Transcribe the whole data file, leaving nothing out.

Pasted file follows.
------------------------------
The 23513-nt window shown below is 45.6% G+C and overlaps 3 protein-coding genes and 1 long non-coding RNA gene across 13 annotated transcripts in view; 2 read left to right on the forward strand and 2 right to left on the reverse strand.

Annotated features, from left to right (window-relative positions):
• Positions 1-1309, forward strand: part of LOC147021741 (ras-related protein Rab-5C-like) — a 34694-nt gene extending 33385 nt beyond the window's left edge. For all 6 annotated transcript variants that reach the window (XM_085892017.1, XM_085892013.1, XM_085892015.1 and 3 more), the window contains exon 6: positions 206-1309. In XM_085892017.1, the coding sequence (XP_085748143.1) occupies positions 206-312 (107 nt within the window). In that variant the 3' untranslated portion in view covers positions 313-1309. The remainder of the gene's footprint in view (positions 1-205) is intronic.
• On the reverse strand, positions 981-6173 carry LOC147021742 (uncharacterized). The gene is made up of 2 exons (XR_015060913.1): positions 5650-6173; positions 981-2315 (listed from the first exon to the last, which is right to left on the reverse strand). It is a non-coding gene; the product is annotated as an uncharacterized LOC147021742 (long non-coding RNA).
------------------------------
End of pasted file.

The 23513-nt window shown below is 45.6% G+C and overlaps 3 protein-coding genes and 1 long non-coding RNA gene across 13 annotated transcripts in view; 2 read left to right on the forward strand and 2 right to left on the reverse strand.

Annotated features, from left to right (window-relative positions):
• Positions 1-1309, forward strand: part of LOC147021741 (ras-related protein Rab-5C-like) — a 34694-nt gene extending 33385 nt beyond the window's left edge. For all 6 annotated transcript variants that reach the window (XM_085892017.1, XM_085892013.1, XM_085892015.1 and 3 more), the window contains exon 6: positions 206-1309. In XM_085892017.1, the coding sequence (XP_085748143.1) occupies positions 206-312 (107 nt within the window). In that variant the 3' untranslated portion in view covers positions 313-1309. The remainder of the gene's footprint in view (positions 1-205) is intronic.
• On the reverse strand, positions 981-6173 carry LOC147021742 (uncharacterized). The gene is made up of 2 exons (XR_015060913.1): positions 5650-6173; positions 981-2315 (listed from the first exon to the last, which is right to left on the reverse strand). It is a non-coding gene; the product is annotated as an uncharacterized LOC147021742 (long non-coding RNA).